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CED Digest Vol. 3 No. 4  •  1/24/1998


Date: Sun, 18 Jan 1998 12:09:01 +0200
From: sobel
Subject: ad

I have 650 TITLES including rare, multiple, and even box set which I
want to sell with three 400 series RCA players.  The discs are $2 ea./$4
double plus shipping.  Approx. half the discs are still in the shrink
wrap.  All offers considered.  Players are $100 apiece plus shipping.
must sell as a package only!!

From: MPatoray 
Date: Sun, 18 Jan 1998 11:37:43 EST
Subject: No Subject

I am looking for an RCA 400 series player working or not. If anyone has one
please let me know.
Matt Patoray

Date: Mon, 19 Jan 1998 10:09:39 -0800 (PST)
From: Jesse Skeen 
To: Tom Howe <>
Subject: Re: CED Digest Vol. 3 No. 3

I've heard similar stories about Goodwill throwing out stuff that either 
has been in the store unsold for too long or that they think nobody even 
wants. Those who've read "8-track Mind", a "zine" for 8-track 
enthusiasts, had a story once about someone who regularly got lots of 
great tapes at a Goodwill until they got a new manager who stopped 
putting them out, just leaving them in boxes in the back room. When the 
writer of the letter asked where all the 8-tracks went, she lied and said 
there weren't any more, but one day she snuck into the back room and 
found the boxes of 8-tracks just sitting there, with lots of ones she'd 
wanted for a long time. She got caught though and permanently banned from 
the store- the manger told her "Goodwill has a policy, and I follow that 
policy: Never overload the merchandise, especially the 8-tracks, because 
they're dirty, bulky, and no one buys them anyway!"
I've heard other stories about things like perfectly good Vectrex game 
systems getting thrown out too. I don't know if the stores near me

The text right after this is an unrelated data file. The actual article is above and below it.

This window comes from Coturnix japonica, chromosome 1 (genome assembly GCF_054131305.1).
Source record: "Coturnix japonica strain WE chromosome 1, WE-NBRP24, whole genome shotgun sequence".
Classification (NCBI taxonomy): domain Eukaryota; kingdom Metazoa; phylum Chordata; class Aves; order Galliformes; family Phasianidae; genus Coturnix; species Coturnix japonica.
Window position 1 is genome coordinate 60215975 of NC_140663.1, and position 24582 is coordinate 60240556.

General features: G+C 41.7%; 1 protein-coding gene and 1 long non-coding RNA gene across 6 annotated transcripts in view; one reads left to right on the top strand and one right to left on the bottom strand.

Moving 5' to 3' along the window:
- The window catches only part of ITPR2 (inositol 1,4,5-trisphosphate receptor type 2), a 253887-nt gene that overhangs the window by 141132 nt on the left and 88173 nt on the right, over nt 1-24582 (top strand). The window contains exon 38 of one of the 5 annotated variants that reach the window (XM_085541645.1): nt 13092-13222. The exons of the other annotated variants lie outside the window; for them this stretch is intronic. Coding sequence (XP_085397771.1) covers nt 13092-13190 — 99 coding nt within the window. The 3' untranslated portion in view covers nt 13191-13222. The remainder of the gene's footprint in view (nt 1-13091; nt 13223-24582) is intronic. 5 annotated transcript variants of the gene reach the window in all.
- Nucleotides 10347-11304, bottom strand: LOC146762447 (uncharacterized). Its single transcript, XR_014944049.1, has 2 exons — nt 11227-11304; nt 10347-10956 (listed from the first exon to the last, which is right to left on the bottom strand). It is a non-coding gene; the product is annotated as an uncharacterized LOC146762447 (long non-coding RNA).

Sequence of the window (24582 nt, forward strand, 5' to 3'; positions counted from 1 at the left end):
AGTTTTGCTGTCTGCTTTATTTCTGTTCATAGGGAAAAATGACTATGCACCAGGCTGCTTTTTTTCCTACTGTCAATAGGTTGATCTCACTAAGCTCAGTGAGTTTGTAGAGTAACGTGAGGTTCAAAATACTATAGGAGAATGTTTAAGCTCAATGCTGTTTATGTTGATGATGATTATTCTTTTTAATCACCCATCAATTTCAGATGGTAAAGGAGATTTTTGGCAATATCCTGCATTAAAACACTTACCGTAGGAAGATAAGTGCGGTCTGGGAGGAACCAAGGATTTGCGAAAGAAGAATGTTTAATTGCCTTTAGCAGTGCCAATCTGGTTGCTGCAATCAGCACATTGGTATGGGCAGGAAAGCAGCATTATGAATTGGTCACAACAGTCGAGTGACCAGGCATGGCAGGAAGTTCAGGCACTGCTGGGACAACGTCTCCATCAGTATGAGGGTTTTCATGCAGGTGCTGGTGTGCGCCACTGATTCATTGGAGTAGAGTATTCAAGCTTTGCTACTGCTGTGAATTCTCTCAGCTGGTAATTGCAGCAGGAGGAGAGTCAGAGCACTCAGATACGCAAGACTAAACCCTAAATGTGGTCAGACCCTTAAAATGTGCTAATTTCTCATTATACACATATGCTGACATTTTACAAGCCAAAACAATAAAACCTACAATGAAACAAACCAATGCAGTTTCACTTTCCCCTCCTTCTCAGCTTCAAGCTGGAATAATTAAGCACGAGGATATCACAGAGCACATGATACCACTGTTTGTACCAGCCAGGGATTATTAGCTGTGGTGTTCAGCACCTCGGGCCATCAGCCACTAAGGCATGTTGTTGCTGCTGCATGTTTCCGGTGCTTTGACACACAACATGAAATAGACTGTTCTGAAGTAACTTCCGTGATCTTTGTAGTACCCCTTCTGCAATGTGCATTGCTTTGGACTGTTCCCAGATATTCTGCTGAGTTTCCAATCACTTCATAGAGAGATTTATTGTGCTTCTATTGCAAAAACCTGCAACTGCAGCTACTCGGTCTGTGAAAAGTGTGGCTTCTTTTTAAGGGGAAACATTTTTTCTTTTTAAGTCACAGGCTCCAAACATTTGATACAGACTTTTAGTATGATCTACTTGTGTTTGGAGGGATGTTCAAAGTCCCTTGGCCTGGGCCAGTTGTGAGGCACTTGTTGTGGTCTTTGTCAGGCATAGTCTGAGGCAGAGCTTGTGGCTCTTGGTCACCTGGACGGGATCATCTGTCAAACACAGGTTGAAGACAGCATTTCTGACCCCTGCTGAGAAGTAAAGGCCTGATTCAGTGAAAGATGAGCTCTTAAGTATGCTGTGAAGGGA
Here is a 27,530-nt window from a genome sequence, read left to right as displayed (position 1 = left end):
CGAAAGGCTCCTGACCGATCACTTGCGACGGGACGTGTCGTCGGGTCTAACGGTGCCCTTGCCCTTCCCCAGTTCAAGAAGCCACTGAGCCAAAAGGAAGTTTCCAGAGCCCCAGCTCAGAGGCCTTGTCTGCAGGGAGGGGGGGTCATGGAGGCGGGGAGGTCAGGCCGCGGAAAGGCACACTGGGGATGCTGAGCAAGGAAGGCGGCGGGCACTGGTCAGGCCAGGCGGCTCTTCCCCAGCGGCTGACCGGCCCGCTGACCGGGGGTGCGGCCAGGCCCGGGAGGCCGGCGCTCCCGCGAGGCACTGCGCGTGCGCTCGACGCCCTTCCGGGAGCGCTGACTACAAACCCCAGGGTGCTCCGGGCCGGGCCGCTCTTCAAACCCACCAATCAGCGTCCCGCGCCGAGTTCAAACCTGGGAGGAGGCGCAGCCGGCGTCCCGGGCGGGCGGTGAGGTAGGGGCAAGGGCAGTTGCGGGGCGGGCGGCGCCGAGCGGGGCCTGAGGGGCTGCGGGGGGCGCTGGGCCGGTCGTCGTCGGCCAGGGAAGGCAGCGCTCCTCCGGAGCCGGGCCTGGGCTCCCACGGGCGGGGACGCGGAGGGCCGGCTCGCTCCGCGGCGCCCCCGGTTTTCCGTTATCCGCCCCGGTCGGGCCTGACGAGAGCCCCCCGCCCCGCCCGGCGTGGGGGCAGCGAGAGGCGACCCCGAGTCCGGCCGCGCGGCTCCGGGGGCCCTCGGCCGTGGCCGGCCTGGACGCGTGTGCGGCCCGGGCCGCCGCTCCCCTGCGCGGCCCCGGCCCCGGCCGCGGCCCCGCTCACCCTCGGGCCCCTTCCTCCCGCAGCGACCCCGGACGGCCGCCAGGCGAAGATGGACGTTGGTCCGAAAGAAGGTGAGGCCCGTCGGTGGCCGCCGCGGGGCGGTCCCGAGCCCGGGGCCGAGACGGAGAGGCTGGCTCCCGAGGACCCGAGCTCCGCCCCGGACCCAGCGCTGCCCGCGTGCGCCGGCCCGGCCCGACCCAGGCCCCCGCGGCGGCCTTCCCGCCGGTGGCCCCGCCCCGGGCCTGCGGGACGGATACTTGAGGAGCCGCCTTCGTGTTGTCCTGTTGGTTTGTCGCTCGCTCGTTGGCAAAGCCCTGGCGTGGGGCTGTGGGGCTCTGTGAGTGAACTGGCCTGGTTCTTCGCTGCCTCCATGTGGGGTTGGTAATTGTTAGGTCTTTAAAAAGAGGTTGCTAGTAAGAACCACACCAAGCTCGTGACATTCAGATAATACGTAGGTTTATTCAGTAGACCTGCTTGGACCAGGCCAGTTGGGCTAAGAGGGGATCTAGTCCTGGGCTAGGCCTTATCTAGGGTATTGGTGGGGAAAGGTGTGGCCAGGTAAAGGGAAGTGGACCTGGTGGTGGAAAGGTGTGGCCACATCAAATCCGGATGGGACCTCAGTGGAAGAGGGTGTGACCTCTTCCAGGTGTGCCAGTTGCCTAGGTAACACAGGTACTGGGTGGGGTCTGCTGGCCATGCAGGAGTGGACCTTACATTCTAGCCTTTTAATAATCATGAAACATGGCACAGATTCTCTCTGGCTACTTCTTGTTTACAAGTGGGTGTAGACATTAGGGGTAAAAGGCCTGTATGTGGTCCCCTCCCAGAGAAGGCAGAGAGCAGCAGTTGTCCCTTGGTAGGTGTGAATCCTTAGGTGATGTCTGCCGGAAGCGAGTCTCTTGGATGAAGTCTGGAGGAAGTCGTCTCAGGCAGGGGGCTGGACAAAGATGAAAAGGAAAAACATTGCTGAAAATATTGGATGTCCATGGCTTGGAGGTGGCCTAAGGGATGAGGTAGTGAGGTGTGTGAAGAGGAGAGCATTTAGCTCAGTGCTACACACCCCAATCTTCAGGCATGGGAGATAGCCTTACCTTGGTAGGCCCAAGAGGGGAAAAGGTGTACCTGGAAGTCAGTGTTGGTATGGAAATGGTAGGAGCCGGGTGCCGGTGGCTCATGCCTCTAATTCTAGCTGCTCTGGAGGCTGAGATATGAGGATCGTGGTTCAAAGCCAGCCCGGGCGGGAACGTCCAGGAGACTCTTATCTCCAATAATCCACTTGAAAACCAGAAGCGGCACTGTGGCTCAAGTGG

operate the same way, but this has made me very wary of them, and if I 
ever have extra stuff that I can't sell or trade on the net I will NOT be 
donating them to Goodwill. I will give them to some thrift store but 
first make sure that they actually get put out for sale and never thrown 
out even if no one's bought them for months.
I wonder how many people who donate stuff know about this? It seems 
they'd do it with the assumption that it'd get sold and the money going 
to their charity, but if they get thrown out then that's just plain 
stupid; some thrift stores refuse certain donations if they think they 
won't sell.
I have occasional good luck with Goodwill though; went to one in Lodi on 
a whim (I live in Sacramento), this was during the first month I got into 
the format, and found lots of great discs there including Raiders of the 
Lost Ark, which turns out to be a pretty common title but I didn't have 
many stereo discs yet and I wanted something with a killer soundtrack to 
see how good the sound on CED was.
If the goodwills in your area are taking donations and just trashing 
them, I suggest contacting the head of the organazation for the area and 
let them know you're displeased with this practice and won't be donating 
anything to them, and probably rarely stop at their stores either.

From: ESmith1711 
Date: Wed, 21 Jan 1998 00:09:47 EST
Subject: CED post

I am looking for the following discs
1. Return of the jedi  (1st disc only)
2. A view to a kill (1st disc only)
3. Rocky 4
4. Diamonds are forever
5.On her majesties secret service
6. Thunderball ( 1st disc only)
i will buy or trade discs for these, will trade multiple discs for a couple of
the above.

Date: Fri, 23 Jan 1998 22:46:26 -0800
From: Tom Howe
Subject: RE: Rare VideoDiscs

On Mon, 12 Jan 1998 Jesse Skeen wrote:
>The Ebay note reminds me of a good question to ask everyone- what is THE
>absolute RAREST CED ever made that was intended for sale (meaning this
>doesn't include the promo-only discs).

If I had to pick the rarest retail disc it would be "James Cagney: That Yankee
Doodle Dandy." This was one of the last titles scheduled for August 1986
release (the date was later moved forward to June to accommodate closure of the
pressing plant). Since this was a documentary, and an old one at that (from his
1981 come back in Ragtime), it probably was pressed in smaller quantities than
any of the other August 1986 releases which included Enemy Mine, Murphy's
Romance, Marie, Spies Like Us, Sweet Dreams, and Youngblood. The very last title